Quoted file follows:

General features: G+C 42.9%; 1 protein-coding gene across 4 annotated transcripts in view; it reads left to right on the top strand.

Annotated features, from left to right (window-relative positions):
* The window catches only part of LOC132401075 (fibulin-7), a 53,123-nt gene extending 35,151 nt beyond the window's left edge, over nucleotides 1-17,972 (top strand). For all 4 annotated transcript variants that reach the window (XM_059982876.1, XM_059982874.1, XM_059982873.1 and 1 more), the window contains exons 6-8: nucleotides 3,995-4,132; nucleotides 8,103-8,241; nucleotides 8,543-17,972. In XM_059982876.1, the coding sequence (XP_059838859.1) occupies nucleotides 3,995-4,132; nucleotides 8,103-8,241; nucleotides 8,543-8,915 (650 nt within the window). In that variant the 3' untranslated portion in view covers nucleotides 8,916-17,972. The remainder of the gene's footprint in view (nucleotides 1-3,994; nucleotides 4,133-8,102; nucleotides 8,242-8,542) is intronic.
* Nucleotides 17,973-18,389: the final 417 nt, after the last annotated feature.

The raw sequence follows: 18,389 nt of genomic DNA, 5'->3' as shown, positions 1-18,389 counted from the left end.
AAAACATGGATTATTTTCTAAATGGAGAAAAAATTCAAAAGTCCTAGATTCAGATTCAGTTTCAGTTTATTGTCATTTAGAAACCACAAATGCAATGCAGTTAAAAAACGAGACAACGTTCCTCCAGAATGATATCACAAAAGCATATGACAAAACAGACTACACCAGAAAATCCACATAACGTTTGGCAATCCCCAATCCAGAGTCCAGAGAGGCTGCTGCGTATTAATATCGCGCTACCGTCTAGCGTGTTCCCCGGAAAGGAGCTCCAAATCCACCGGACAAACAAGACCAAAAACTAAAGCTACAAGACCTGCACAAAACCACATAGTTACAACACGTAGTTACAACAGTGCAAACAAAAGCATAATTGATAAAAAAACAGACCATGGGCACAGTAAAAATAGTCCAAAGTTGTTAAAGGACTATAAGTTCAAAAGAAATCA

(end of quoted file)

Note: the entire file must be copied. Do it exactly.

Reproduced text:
General features: G+C 42.9%; 1 protein-coding gene across 4 annotated transcripts in view; it reads left to right on the top strand.

Annotated features, from left to right (window-relative positions):
* The window catches only part of LOC132401075 (fibulin-7), a 53,123-nt gene extending 35,151 nt beyond the window's left edge, over nucleotides 1-17,972 (top strand). For all 4 annotated transcript variants that reach the window (XM_059982876.1, XM_059982874.1, XM_059982873.1 and 1 more), the window contains exons 6-8: nucleotides 3,995-4,132; nucleotides 8,103-8,241; nucleotides 8,543-17,972. In XM_059982876.1, the coding sequence (XP_059838859.1) occupies nucleotides 3,995-4,132; nucleotides 8,103-8,241; nucleotides 8,543-8,915 (650 nt within the window). In that variant the 3' untranslated portion in view covers nucleotides 8,916-17,972. The remainder of the gene's footprint in view (nucleotides 1-3,994; nucleotides 4,133-8,102; nucleotides 8,242-8,542) is intronic.
* Nucleotides 17,973-18,389: the final 417 nt, after the last annotated feature.

The raw sequence follows: 18,389 nt of genomic DNA, 5'->3' as shown, positions 1-18,389 counted from the left end.
AAAACATGGATTATTTTCTAAATGGAGAAAAAATTCAAAAGTCCTAGATTCAGATTCAGTTTCAGTTTATTGTCATTTAGAAACCACAAATGCAATGCAGTTAAAAAACGAGACAACGTTCCTCCAGAATGATATCACAAAAGCATATGACAAAACAGACTACACCAGAAAATCCACATAACGTTTGGCAATCCCCAATCCAGAGTCCAGAGAGGCTGCTGCGTATTAATATCGCGCTACCGTCTAGCGTGTTCCCCGGAAAGGAGCTCCAAATCCACCGGACAAACAAGACCAAAAACTAAAGCTACAAGACCTGCACAAAACCACATAGTTACAACACGTAGTTACAACAGTGCAAACAAAAGCATAATTGATAAAAAAACAGACCATGGGCACAGTAAAAATAGTCCAAAGTTGTTAAAGGACTATAAGTTCAAAAGAAATCA